Accessibility - Things to Know When Remodeling Your Hospital

Accessibility - Things to Know When Remodeling Your Hospital

In my capacity as the Chairman of the Hospital Building Safety Board I have occasion to interact with code changes and their implications. Of particular interest right now is not so much a code change, but rather a potential implication created by the adoption of the 2016 California Building Code (CBC).

The Office of Statewide Health Planning and Development (OSHPD) is tasked with ensuring that hospital projects meet the criteria of the CBC including the accessibility regulations contained in Chapter 11B. Of significant importance when remodeling is the concept that not only does the remodeled area need to be compliant with the current accessibility regulations, but so does the “path of travel” to the area of alteration. The primary accessible path of travel includes a primary entrance to the building, toilet and bathing facilities, drinking fountains, public telephones and signs. 

Having a well thought out plan of how to achieve accessibility compliance is essential to maintaining the project’s budget and schedule, as unexpected “surprises” during the OSHPD plan review process, or worse, during construction will significantly impact both.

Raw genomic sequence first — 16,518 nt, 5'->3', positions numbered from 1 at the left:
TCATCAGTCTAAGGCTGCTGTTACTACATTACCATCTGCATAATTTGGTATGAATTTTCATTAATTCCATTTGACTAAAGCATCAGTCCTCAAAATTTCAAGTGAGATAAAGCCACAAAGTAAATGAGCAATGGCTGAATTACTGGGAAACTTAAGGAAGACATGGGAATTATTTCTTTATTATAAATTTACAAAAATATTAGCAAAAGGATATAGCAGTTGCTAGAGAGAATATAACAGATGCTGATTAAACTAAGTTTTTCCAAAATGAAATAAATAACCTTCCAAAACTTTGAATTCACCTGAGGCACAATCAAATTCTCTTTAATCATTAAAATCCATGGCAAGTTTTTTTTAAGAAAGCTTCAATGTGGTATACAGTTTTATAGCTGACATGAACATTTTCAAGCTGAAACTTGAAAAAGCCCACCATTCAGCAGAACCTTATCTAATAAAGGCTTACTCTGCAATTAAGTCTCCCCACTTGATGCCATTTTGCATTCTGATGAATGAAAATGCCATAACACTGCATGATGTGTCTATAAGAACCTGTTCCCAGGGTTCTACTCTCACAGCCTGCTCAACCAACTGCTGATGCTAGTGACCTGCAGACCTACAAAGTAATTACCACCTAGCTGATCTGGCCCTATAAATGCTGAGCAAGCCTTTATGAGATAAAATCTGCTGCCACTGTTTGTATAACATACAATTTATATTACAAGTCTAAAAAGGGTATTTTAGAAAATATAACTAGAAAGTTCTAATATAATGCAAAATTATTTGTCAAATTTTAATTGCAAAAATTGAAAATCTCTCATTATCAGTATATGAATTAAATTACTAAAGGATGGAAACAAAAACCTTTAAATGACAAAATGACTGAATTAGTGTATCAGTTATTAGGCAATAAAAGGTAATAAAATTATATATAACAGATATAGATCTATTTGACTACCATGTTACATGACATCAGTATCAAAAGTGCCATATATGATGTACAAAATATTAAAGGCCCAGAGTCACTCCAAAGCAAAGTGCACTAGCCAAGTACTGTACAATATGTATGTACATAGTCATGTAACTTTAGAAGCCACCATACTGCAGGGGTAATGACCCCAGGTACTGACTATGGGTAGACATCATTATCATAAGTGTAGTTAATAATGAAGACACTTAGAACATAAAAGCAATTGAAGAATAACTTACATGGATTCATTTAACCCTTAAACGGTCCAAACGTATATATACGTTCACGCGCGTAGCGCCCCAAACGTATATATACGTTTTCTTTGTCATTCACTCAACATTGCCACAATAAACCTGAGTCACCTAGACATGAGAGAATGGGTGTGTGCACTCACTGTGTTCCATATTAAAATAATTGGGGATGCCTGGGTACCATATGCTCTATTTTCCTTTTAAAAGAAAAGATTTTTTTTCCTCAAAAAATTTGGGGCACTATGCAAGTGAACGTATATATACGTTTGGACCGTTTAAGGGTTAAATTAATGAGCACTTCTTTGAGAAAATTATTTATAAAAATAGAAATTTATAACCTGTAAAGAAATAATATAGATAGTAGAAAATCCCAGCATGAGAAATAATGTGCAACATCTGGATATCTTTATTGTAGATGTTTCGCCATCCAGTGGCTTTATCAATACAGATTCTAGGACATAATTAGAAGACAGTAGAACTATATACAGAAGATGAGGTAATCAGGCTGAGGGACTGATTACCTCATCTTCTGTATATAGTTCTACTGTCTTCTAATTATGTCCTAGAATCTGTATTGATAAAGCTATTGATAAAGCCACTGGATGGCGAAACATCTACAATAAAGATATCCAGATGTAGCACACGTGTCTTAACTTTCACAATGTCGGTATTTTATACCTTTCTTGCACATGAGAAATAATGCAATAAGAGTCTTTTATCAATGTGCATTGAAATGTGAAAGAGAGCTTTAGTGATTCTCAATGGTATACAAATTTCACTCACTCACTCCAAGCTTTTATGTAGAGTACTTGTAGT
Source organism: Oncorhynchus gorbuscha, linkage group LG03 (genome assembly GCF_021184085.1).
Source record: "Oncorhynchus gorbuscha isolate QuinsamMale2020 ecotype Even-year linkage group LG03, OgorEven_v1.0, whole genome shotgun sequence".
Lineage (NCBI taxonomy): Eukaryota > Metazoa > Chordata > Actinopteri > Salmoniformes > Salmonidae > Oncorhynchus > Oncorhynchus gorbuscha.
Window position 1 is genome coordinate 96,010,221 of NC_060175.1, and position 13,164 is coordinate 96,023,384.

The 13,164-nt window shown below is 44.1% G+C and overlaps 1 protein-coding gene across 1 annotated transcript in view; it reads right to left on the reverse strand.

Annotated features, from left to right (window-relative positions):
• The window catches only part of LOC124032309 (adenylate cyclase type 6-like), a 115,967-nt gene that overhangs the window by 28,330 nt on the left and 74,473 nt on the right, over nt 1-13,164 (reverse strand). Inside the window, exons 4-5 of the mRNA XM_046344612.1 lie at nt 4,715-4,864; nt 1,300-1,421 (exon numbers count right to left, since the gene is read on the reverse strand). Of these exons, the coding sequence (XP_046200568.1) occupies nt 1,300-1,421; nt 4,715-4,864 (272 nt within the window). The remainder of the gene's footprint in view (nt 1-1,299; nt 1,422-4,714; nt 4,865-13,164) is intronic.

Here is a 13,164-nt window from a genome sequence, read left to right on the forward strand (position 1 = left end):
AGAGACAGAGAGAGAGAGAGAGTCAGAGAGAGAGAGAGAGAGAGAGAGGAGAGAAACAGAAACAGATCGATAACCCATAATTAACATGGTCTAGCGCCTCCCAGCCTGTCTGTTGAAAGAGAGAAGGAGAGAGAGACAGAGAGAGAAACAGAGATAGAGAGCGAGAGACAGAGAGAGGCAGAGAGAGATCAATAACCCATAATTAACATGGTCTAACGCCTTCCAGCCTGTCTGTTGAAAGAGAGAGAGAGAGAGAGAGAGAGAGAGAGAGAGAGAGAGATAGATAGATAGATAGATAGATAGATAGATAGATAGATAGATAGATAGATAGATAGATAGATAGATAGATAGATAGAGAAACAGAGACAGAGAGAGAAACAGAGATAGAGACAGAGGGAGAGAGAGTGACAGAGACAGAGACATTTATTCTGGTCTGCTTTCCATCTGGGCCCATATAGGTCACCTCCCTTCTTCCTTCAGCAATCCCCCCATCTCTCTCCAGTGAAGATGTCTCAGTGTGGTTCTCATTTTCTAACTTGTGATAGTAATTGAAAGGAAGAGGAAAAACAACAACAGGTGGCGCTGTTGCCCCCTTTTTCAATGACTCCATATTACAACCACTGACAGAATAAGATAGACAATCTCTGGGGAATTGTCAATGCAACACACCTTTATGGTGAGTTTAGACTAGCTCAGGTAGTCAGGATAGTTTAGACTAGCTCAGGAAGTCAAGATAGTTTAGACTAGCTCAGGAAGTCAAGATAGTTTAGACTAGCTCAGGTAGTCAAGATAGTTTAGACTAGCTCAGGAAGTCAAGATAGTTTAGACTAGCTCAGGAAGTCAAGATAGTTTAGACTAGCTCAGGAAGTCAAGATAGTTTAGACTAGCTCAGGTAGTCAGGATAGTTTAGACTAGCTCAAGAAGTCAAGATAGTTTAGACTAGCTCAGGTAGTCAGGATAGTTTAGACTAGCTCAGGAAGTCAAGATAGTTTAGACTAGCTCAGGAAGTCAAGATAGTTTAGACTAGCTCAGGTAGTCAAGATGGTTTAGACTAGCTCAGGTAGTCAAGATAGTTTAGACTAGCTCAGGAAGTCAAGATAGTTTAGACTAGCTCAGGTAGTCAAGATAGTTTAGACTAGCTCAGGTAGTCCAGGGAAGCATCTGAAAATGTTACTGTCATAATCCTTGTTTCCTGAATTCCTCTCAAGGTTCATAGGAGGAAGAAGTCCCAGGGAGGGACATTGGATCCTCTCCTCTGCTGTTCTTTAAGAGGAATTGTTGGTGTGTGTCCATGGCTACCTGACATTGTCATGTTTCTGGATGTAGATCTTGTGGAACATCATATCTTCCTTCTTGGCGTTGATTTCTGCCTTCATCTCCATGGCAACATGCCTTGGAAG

Often overlooked are elements of the path of travel that have been previously upgraded under a prior edition of the CBC. The thought is that if it has been previously upgraded, then it meets the intent of the code. While this concept may appear to make sense, it could wind up causing significant trouble during the life of a project. 

Chapter 11B of the CBC in Section 11B-202.4 under exception 2 allows that if the elements of a path of travel are in compliance with the requirements of the immediately preceding edition of the CBC then they will not be required to be upgraded to the current edition of the CBC. This is pretty good news, except that we have just entered into a new code cycle. 

The 2016 CBC is now in effect, which means that the 2013 CBC is the immediately preceding edition. The implication of this is that the 2013 CBC significantly altered how accessibility requirements were to be provided. 

For example, the regulations for clearances at toilets in single occupancy toilet rooms have greatly changed. The 2010 CBC allowed for a space between a side wall and a lavatory to be approximately 4’-6” wide. The 2013 CBC and the 2016 CBC require this same space to be 5”-0” wide. The area for the toilet that was compliant under the 2010 CBC is no longer compliant under the current code, and by extension, the toilet room itself may not be large enough.

By planning ahead and understanding the existing conditions relative to the code requirements, the potential for maintaining the budget and schedule is greatly enhanced.

Bruce Macpherson, Principal
Puchlik Design Associates